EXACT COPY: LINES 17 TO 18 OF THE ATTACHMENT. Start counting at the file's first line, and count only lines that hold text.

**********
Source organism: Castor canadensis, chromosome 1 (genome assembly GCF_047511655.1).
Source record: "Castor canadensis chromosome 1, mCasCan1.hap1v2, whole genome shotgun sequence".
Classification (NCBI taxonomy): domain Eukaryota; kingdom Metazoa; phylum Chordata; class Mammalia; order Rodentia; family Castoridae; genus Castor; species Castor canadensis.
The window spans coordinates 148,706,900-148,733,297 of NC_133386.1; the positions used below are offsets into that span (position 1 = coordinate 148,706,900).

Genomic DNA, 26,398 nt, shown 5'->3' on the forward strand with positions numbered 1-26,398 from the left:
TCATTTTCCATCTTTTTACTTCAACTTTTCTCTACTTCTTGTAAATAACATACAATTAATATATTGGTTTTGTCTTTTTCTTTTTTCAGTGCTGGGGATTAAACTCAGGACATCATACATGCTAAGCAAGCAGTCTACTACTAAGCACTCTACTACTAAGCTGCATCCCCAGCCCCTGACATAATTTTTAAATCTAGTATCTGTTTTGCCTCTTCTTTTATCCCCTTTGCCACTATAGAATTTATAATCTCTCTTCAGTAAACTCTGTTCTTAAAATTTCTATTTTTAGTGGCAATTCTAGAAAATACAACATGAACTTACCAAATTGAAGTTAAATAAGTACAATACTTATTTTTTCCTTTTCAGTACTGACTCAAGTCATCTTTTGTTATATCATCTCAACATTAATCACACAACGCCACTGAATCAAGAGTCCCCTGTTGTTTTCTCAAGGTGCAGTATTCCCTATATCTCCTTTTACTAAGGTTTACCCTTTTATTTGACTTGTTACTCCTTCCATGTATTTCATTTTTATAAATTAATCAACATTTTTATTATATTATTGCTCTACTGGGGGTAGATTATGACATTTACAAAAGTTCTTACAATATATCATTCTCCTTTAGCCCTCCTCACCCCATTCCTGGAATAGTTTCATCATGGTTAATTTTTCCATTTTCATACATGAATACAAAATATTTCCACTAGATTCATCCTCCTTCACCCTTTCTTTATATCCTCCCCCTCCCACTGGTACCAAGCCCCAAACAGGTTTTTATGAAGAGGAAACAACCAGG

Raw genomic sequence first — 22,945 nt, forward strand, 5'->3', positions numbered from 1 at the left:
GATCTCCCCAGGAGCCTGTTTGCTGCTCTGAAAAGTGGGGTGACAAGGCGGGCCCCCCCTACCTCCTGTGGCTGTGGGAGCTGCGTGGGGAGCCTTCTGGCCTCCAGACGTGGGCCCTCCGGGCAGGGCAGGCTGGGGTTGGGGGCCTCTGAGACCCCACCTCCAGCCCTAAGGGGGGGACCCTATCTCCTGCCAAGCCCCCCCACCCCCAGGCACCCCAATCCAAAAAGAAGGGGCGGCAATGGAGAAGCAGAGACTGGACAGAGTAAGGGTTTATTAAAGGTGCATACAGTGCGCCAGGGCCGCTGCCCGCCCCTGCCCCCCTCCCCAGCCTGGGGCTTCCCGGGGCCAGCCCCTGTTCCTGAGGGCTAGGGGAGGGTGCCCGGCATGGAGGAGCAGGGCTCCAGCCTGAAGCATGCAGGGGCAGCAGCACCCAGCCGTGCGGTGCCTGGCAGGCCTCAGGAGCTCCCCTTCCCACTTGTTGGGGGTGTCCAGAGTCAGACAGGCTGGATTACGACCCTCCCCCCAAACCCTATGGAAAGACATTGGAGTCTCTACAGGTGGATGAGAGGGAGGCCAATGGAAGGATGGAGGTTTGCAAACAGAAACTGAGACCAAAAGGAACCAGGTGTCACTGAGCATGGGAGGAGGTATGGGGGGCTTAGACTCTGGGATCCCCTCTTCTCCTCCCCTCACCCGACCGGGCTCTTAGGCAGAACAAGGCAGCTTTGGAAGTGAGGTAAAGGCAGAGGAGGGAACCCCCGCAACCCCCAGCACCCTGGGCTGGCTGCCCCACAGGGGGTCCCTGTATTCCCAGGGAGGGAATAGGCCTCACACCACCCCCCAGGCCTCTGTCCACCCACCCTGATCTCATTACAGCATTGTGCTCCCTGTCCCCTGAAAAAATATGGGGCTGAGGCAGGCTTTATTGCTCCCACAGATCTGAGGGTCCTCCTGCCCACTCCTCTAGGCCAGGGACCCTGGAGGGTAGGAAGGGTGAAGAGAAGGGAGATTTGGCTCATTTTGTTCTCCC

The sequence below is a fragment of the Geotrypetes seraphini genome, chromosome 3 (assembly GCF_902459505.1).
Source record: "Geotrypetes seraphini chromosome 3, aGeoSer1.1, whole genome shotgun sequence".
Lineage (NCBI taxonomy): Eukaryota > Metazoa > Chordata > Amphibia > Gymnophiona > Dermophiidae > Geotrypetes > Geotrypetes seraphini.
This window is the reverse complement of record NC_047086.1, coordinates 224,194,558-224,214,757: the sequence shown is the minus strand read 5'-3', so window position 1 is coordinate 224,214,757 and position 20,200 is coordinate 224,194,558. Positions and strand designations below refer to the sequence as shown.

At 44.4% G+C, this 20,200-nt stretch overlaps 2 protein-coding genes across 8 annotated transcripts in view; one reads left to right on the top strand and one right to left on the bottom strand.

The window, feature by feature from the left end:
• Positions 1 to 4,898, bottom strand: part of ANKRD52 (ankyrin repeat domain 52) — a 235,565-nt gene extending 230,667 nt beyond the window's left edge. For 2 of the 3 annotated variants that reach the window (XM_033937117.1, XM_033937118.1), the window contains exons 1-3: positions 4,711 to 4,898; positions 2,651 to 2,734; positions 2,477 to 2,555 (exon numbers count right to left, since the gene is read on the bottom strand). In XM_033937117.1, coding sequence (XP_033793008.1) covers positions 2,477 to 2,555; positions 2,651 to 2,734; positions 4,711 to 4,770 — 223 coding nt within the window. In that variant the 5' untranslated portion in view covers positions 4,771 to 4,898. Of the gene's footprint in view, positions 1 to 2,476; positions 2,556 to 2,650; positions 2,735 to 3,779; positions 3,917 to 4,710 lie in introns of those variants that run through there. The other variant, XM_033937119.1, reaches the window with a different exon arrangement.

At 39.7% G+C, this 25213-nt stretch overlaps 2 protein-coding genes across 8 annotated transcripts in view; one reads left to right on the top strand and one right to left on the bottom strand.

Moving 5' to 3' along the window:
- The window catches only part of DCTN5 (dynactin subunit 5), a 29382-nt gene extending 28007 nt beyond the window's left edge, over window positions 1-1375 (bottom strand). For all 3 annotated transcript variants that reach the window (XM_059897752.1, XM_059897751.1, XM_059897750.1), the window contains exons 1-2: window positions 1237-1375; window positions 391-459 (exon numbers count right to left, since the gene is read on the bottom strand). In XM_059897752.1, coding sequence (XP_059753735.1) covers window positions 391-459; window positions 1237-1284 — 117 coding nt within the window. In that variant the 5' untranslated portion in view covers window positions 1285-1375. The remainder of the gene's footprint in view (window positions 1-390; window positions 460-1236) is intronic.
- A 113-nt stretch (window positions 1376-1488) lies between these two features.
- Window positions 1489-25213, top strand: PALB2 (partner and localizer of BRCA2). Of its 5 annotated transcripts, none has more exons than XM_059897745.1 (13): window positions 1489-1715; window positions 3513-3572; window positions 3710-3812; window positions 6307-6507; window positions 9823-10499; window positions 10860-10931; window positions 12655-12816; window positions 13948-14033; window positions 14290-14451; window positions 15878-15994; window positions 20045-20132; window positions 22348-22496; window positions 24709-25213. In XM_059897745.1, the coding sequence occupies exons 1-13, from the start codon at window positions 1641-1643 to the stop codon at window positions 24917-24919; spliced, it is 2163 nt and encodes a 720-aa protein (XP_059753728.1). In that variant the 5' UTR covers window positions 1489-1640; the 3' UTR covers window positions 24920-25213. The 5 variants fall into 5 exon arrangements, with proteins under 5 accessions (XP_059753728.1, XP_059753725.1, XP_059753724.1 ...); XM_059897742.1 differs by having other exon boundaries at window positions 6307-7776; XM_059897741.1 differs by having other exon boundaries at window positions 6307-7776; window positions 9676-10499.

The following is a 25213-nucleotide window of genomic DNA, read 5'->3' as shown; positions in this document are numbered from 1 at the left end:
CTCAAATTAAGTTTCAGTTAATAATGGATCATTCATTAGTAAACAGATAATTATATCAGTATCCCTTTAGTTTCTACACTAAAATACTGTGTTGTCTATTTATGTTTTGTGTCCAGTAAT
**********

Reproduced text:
Moving 5' to 3' along the window:
- The window catches only part of DCTN5 (dynactin subunit 5), a 29382-nt gene extending 28007 nt beyond the window's left edge, over window positions 1-1375 (bottom strand). For all 3 annotated transcript variants that reach the window (XM_059897752.1, XM_059897751.1, XM_059897750.1), the window contains exons 1-2: window positions 1237-1375; window positions 391-459 (exon numbers count right to left, since the gene is read on the bottom strand). In XM_059897752.1, coding sequence (XP_059753735.1) covers window positions 391-459; window positions 1237-1284 — 117 coding nt within the window. In that variant the 5' untranslated portion in view covers window positions 1285-1375. The remainder of the gene's footprint in view (window positions 1-390; window positions 460-1236) is intronic.